A Little Color on a Dreary Day

It has been unseasonably cold the past few days.  I’ve been a little under the weather anyways and this dark, chilly day makes me want to take some more NyQuil and go back to bed.

I had to go outside to feed the chickens and get the mail, so Ava and I stopped to smell the roses (and pick some strawberries) along the way. 

These are a few shots of what is still in bloom in my garden this early October.  Knowing that winter is on its way, I’m going to try to appreciate all this color while I still can!  Two more weeks and we’ll be looking for our first frost…

Click on any of the images below to see a larger version.

Tomorrow will mark two years since my husband’s father went to be with Jesus.  He was always one to stop and smell the roses and encouraged others to do the same.  You can see pictures of some of his famous roses and read the tribute I wrote for him last year here.  I hate that my daughter wasn’t old enough to get to know him.  He was really an amazing person and more like a father to me than an “in-law”.

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A tribute to my father-in-law and his roses.

Today is the one year anniversary of my husband’s father passing.  I wanted to post some pictures of his famous roses in his honor.  At the time of his death he was maintaining 67 rose bushes planted on the hillside behind his house.  He was one of the most amazing greenthumbs I’ve ever known and it is a tremendous loss to me to no longer have him around and his garden wisdom.

He was a retired coal miner, school bus driver, former boxer and Vietnam Vet.  To look at him, you would never guess what a love he had for flowers, roses in particular. 

He tended to his roses almost daily, cutting blooms every other day to keep them prolific.  He did not like to use sprays on his roses because he wanted you to be able to smell them without burying your nose in pesticides.  He faithfully picked japanese beetles by hand. 

While he had many beautiful varieties of floribundas,  grandifloras and hybrid teas, what he valued most in a rose was its scent.  And it was his joy to give them away!  He was known around town for his roses and made many a lady’s day by unexpectedly presenting her with a bouquet.  He’d give them to the nurses in the doctor’s offices, which he frequented often because of his health problems and melted the icy hearts of many a receptionist at the VA clinics.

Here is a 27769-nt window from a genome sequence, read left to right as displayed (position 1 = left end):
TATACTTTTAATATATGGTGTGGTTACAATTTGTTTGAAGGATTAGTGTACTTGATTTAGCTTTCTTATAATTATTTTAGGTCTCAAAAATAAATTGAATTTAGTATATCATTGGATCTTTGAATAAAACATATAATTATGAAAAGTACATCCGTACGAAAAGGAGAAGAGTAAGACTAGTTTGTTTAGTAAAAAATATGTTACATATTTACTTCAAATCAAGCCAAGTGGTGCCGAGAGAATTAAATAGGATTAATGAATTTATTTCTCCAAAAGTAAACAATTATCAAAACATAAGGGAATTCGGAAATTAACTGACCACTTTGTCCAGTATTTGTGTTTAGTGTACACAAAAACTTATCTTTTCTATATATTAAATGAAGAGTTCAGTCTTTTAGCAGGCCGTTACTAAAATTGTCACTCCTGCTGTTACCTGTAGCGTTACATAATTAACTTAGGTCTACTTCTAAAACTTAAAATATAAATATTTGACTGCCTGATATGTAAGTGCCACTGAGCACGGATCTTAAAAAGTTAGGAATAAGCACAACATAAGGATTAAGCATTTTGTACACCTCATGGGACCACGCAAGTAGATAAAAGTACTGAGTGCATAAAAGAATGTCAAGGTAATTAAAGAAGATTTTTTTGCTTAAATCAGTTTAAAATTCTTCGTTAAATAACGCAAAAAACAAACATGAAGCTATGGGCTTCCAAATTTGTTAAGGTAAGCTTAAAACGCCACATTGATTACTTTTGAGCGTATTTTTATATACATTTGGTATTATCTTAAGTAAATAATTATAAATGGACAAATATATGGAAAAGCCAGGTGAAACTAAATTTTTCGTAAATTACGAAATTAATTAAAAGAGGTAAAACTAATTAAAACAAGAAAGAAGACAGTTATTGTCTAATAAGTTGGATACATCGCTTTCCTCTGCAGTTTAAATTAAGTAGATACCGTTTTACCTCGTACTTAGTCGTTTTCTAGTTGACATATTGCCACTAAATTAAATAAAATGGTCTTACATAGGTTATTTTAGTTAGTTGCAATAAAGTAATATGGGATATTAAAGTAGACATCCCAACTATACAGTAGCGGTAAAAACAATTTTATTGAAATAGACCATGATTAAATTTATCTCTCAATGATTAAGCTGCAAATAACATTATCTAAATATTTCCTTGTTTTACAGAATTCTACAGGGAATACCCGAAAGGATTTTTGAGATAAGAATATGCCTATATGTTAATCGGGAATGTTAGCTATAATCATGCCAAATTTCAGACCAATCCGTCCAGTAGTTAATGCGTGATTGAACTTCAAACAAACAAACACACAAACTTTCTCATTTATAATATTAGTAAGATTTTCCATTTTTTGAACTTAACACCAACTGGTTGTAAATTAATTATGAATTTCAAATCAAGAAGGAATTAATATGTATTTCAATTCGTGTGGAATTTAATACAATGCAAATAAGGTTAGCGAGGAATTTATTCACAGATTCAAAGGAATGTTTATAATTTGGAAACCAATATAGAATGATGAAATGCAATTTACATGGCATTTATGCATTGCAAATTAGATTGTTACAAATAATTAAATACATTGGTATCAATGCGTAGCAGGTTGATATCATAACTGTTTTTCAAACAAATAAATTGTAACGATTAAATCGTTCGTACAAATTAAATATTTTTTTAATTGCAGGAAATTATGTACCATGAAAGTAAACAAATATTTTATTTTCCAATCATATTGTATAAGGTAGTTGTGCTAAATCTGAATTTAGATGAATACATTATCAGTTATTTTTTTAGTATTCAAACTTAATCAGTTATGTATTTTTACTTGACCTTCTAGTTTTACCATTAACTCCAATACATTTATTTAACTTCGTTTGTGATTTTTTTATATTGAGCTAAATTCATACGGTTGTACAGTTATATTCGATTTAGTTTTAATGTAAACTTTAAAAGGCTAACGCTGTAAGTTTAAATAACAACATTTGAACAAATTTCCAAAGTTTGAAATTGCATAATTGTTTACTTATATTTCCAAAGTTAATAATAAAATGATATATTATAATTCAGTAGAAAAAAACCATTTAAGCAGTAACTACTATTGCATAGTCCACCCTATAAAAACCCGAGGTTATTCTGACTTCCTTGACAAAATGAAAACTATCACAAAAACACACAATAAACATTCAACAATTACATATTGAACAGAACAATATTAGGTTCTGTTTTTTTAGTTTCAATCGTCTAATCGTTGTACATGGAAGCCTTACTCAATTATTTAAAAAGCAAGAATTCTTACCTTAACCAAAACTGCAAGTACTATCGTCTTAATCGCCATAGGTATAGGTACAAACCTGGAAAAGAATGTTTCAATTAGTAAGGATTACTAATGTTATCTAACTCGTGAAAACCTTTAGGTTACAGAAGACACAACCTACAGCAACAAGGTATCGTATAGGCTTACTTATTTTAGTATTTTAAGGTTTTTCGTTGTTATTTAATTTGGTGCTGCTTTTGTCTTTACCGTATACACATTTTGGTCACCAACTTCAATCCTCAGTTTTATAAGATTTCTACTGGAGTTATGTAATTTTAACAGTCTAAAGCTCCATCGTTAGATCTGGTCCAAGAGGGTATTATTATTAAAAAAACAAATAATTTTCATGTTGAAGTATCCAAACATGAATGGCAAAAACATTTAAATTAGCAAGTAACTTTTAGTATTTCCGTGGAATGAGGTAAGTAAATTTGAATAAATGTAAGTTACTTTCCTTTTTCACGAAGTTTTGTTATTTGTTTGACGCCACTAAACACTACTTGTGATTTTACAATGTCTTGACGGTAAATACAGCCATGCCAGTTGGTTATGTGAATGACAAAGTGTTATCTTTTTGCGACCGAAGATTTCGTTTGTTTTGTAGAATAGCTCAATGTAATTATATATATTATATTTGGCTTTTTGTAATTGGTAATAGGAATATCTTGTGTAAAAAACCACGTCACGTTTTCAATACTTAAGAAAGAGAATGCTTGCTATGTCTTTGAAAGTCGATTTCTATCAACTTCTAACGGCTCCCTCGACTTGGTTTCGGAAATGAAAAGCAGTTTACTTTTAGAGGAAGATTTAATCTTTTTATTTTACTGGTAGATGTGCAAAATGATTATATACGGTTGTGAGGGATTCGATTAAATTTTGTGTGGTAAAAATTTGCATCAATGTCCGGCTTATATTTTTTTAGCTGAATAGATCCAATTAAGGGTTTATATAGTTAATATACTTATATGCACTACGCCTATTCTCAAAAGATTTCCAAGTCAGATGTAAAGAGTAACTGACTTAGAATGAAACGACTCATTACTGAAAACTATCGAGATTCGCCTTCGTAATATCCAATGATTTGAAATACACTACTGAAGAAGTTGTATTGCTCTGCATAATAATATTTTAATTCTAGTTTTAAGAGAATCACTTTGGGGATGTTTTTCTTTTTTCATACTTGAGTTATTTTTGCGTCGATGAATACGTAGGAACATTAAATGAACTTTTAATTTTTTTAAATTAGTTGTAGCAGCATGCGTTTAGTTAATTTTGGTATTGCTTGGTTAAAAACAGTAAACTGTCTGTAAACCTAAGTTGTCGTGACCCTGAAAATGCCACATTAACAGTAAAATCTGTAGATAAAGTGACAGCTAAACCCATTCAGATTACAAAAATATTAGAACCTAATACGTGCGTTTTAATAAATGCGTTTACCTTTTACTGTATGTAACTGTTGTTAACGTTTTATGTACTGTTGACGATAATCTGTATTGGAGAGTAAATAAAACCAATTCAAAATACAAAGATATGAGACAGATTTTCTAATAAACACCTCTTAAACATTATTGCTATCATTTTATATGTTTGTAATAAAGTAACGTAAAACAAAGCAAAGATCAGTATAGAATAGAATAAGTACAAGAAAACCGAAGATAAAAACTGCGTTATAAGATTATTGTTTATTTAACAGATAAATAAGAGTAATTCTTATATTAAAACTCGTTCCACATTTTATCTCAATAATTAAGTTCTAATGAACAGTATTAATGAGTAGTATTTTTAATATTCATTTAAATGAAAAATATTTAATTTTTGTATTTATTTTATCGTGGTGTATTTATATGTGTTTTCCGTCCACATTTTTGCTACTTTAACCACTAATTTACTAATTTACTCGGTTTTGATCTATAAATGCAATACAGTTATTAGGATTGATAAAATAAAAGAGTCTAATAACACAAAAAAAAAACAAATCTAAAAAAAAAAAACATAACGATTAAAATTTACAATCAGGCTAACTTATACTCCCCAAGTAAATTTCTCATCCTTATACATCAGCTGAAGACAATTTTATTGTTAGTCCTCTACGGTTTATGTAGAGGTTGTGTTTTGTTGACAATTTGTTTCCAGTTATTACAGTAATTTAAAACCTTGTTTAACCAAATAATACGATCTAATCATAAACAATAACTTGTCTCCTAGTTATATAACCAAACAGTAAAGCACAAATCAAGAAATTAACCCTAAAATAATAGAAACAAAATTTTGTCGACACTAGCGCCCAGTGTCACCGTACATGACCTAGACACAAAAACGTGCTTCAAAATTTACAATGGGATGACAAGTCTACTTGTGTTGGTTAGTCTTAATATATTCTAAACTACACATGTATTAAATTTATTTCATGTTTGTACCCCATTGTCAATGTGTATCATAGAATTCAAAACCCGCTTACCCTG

This was a hobby he took up as he was recovering from a brainstem stroke suffered at the young age of 50.  It is known now that his exposure to Agent Orange is linked to stroke.  He was such a big, strong, bear of a man and his doctors believe that his exceptional health at the time, in addition to early detection allowed him to survive this kind of stroke when most die from it.

This time last year, after a successful week of ginseng hunting, he went to bed, had another stroke in his sleep and was gone.  He had made an amazing recovery from the first stroke, but we knew the threat of another was always there.  But we never expected to lose him so soon.  He was only 57 years old.

We still have his rose garden to help keep his memory blooming in our hearts.  My brother-in-law does his best to give it the care it deserves.

Here are a few shots of his roses from a couple years ago.  I used these to make coasters for Christmas presents one year.  My mother-in-law has commissioned me to make 7 more to give in memorial to his close family and friends.

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